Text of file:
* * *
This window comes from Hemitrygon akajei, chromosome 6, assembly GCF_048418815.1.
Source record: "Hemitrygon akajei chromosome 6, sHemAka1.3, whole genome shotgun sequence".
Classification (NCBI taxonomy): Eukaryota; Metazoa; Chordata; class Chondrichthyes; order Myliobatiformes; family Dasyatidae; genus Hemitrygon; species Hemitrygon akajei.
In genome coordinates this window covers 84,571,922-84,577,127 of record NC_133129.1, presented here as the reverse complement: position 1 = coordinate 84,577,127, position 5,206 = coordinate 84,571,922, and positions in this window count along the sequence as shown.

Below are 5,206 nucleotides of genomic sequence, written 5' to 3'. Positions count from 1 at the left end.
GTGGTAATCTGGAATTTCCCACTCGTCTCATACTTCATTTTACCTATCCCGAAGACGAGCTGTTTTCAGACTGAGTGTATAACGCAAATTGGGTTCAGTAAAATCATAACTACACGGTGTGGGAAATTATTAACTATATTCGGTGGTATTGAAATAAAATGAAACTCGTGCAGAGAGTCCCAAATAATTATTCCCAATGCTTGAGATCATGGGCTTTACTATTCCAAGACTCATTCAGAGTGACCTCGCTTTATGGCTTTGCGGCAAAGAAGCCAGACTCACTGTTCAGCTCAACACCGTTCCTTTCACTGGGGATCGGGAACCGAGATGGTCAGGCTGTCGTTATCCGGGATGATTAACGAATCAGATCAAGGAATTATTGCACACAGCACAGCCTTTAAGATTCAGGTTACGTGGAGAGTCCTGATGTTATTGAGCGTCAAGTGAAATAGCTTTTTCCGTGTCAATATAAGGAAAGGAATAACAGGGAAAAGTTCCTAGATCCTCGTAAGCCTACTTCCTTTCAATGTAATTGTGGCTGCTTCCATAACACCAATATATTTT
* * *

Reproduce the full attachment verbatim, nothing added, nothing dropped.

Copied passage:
This window comes from Hemitrygon akajei, chromosome 6, assembly GCF_048418815.1.
Source record: "Hemitrygon akajei chromosome 6, sHemAka1.3, whole genome shotgun sequence".
Classification (NCBI taxonomy): Eukaryota; Metazoa; Chordata; class Chondrichthyes; order Myliobatiformes; family Dasyatidae; genus Hemitrygon; species Hemitrygon akajei.
In genome coordinates this window covers 84,571,922-84,577,127 of record NC_133129.1, presented here as the reverse complement: position 1 = coordinate 84,577,127, position 5,206 = coordinate 84,571,922, and positions in this window count along the sequence as shown.

Below are 5,206 nucleotides of genomic sequence, written 5' to 3'. Positions count from 1 at the left end.
GTGGTAATCTGGAATTTCCCACTCGTCTCATACTTCATTTTACCTATCCCGAAGACGAGCTGTTTTCAGACTGAGTGTATAACGCAAATTGGGTTCAGTAAAATCATAACTACACGGTGTGGGAAATTATTAACTATATTCGGTGGTATTGAAATAAAATGAAACTCGTGCAGAGAGTCCCAAATAATTATTCCCAATGCTTGAGATCATGGGCTTTACTATTCCAAGACTCATTCAGAGTGACCTCGCTTTATGGCTTTGCGGCAAAGAAGCCAGACTCACTGTTCAGCTCAACACCGTTCCTTTCACTGGGGATCGGGAACCGAGATGGTCAGGCTGTCGTTATCCGGGATGATTAACGAATCAGATCAAGGAATTATTGCACACAGCACAGCCTTTAAGATTCAGGTTACGTGGAGAGTCCTGATGTTATTGAGCGTCAAGTGAAATAGCTTTTTCCGTGTCAATATAAGGAAAGGAATAACAGGGAAAAGTTCCTAGATCCTCGTAAGCCTACTTCCTTTCAATGTAATTGTGGCTGCTTCCATAACACCAATATATTTT